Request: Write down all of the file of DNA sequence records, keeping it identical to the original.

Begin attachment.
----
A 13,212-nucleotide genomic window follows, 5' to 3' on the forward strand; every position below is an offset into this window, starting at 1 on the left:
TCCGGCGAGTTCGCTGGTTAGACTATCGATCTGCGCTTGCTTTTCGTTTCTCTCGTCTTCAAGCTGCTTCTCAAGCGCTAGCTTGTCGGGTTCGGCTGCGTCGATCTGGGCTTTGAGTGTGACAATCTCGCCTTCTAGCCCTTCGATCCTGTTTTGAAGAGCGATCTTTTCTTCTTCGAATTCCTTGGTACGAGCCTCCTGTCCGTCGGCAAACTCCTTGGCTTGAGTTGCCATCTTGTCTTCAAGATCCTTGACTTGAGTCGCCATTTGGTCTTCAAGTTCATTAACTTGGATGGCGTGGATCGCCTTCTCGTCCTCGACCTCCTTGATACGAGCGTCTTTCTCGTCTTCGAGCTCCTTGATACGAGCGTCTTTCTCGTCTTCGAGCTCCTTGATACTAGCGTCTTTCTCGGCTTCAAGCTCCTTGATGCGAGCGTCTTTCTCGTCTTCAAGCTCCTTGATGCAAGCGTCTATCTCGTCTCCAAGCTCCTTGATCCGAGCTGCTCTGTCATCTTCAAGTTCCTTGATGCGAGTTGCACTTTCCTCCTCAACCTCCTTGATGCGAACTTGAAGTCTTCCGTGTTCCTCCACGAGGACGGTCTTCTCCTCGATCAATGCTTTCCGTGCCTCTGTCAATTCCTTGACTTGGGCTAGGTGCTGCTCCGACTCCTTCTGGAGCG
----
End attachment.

A 13,212-nucleotide genomic window follows, 5' to 3' on the forward strand; every position below is an offset into this window, starting at 1 on the left:
TCCGGCGAGTTCGCTGGTTAGACTATCGATCTGCGCTTGCTTTTCGTTTCTCTCGTCTTCAAGCTGCTTCTCAAGCGCTAGCTTGTCGGGTTCGGCTGCGTCGATCTGGGCTTTGAGTGTGACAATCTCGCCTTCTAGCCCTTCGATCCTGTTTTGAAGAGCGATCTTTTCTTCTTCGAATTCCTTGGTACGAGCCTCCTGTCCGTCGGCAAACTCCTTGGCTTGAGTTGCCATCTTGTCTTCAAGATCCTTGACTTGAGTCGCCATTTGGTCTTCAAGTTCATTAACTTGGATGGCGTGGATCGCCTTCTCGTCCTCGACCTCCTTGATACGAGCGTCTTTCTCGTCTTCGAGCTCCTTGATACGAGCGTCTTTCTCGTCTTCGAGCTCCTTGATACTAGCGTCTTTCTCGGCTTCAAGCTCCTTGATGCGAGCGTCTTTCTCGTCTTCAAGCTCCTTGATGCAAGCGTCTATCTCGTCTCCAAGCTCCTTGATCCGAGCTGCTCTGTCATCTTCAAGTTCCTTGATGCGAGTTGCACTTTCCTCCTCAACCTCCTTGATGCGAACTTGAAGTCTTCCGTGTTCCTCCACGAGGACGGTCTTCTCCTCGATCAATGCTTTCCGTGCCTCTGTCAATTCCTTGACTTGGGCTAGGTGCTGCTCCGACTCCTTCTGGAGCG